A post office worker stole £3,000 from the takings and sent two-thirds of it to Nigeria to a soldier she met on a dating website.
Donna Manners transferred £2,000 she took from her employer to the man who told her he was in the army fighting in Syria.
She then sent another £1,000 to her own account in two separate transactions which were captured on CCTV by the owner of Sawley post office.
And when the theft was discovered, the victim, who had employed Manners for the previous two years, said she “felt like a fool” and has never received an apology from the 44-year-old.
Handing her a six-month jail term, suspended for 18 months, Judge Jonathan Bennett said: “She had employed you for two years and saw you as a good friend and someone she could confide in and trust.
“It is a serious offence and a severe breach of that trust.”
Jasmine Kumar, prosecuting at Derby Crown Court, said Manners, of Friar Street, Long Eaton, had worked for the owner of the post office and convenience store for two years prior to her offending.
She said during 2016 the owner noticed there were discrepancies in the takings and a Post Office investigation declared a £7,000 shortfall.
Miss Kumar said the owner was made to repay that money back from her own account “leaving her with no earnings”.
She said in December 2016 the owner noticed more discrepancies and viewed CCTV which showed Manners making the illegal transactions.
Miss Kumar said: “The defendant confirmed she had met a man through an online dating website who said he was in the army serving in Syria and asked her to transfer the money to him in Nigeria which she did.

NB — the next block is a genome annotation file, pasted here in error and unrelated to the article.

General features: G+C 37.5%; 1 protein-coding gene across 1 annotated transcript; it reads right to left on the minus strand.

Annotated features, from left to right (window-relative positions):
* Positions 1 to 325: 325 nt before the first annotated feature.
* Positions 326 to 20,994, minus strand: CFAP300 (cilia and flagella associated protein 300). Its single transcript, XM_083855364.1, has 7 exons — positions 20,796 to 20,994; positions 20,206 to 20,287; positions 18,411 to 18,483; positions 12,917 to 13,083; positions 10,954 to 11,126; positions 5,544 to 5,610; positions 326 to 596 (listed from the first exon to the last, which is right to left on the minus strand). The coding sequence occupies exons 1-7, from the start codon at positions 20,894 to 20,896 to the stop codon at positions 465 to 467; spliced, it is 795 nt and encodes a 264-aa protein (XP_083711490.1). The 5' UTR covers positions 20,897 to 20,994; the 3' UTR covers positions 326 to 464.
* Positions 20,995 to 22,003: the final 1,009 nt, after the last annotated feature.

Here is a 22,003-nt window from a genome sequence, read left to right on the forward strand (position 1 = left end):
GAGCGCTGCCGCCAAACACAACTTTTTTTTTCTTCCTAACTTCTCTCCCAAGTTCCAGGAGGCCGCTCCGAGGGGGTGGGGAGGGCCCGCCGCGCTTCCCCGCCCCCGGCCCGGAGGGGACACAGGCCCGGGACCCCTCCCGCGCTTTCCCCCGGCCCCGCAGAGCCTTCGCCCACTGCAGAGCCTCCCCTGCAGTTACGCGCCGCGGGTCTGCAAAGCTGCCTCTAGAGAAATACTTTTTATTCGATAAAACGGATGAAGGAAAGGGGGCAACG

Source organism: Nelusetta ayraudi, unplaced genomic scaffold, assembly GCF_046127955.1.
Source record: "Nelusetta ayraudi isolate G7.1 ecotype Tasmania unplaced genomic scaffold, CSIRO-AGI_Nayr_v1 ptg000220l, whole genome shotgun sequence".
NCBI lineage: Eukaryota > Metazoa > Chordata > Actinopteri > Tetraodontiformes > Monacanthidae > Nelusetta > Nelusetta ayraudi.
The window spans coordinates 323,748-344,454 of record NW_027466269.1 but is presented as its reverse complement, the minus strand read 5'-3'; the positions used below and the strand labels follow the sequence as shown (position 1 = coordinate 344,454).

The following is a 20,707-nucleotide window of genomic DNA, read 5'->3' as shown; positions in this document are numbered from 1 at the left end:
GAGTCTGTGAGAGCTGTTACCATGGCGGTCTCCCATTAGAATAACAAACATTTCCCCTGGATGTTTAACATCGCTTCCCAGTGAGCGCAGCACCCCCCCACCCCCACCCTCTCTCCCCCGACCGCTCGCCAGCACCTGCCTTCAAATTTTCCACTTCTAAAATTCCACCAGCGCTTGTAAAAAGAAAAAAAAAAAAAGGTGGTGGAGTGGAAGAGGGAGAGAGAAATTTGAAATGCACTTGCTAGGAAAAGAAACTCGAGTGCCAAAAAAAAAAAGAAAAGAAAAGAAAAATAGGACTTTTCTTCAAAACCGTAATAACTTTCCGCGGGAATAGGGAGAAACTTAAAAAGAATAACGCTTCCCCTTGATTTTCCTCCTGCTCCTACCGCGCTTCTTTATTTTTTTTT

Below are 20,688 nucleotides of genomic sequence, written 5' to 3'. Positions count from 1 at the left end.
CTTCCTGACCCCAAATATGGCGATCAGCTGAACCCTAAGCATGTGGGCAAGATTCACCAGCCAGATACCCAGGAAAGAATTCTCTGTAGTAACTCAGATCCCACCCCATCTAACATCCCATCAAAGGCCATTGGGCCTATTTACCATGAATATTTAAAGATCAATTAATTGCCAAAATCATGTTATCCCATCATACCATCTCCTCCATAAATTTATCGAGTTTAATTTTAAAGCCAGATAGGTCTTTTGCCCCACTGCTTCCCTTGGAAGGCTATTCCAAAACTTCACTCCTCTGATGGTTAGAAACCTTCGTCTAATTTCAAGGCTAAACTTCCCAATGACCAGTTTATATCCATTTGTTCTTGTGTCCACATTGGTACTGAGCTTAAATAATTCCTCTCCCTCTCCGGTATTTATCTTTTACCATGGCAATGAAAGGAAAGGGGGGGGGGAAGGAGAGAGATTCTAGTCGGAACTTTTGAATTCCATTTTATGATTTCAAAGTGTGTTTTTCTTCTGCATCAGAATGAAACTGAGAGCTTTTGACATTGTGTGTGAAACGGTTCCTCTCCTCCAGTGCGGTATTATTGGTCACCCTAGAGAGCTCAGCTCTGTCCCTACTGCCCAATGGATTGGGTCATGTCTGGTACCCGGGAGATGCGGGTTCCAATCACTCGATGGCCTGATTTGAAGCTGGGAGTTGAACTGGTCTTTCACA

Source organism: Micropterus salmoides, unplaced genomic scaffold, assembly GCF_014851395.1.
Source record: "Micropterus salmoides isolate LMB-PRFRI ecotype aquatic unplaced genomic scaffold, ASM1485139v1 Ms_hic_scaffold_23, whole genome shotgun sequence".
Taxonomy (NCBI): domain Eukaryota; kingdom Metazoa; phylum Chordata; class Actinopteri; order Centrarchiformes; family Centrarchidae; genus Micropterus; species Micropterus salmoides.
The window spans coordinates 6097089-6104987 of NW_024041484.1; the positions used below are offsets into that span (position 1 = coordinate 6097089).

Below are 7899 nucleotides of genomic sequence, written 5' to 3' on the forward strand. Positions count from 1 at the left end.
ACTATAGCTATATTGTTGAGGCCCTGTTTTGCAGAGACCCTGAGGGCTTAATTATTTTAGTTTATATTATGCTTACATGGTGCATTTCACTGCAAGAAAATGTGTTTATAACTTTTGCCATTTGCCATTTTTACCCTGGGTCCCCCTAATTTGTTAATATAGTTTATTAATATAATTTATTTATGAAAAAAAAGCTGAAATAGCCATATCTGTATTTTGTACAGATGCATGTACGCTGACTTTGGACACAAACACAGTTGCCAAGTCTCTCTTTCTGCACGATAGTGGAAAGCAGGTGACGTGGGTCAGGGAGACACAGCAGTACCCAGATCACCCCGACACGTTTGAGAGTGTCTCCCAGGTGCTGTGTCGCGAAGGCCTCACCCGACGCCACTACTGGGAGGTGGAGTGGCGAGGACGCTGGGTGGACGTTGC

“She also transferred money to her own HSBC account knowing she was not permitted to make personal transactions.”
Manners, a mother-of-one, was arrested, charged and later pleaded guilty to the theft of £3,082.98.
Miss Kumar read out part of the post office owner’s victim impact statement, and in which she said: “I thought she was a friend who offered a sympathetic ear during the original investigation (into the missing £7,000).
“When Miss Manners’ offending was discovered I felt like a fool, I have had no apology and I feel angry at the large amount of trust I placed in her.”
Chris Hallas, for Manners, said his client had paid back the full amount by taking out a high-interest loan and was now trying to set up her own party planning business.
As well as the suspended jail term, Judge Bennett ordered Manners to carry out 110 hours unpaid work and handed her a four-month curfew, confining her to her home address between 8pm and 6am each night.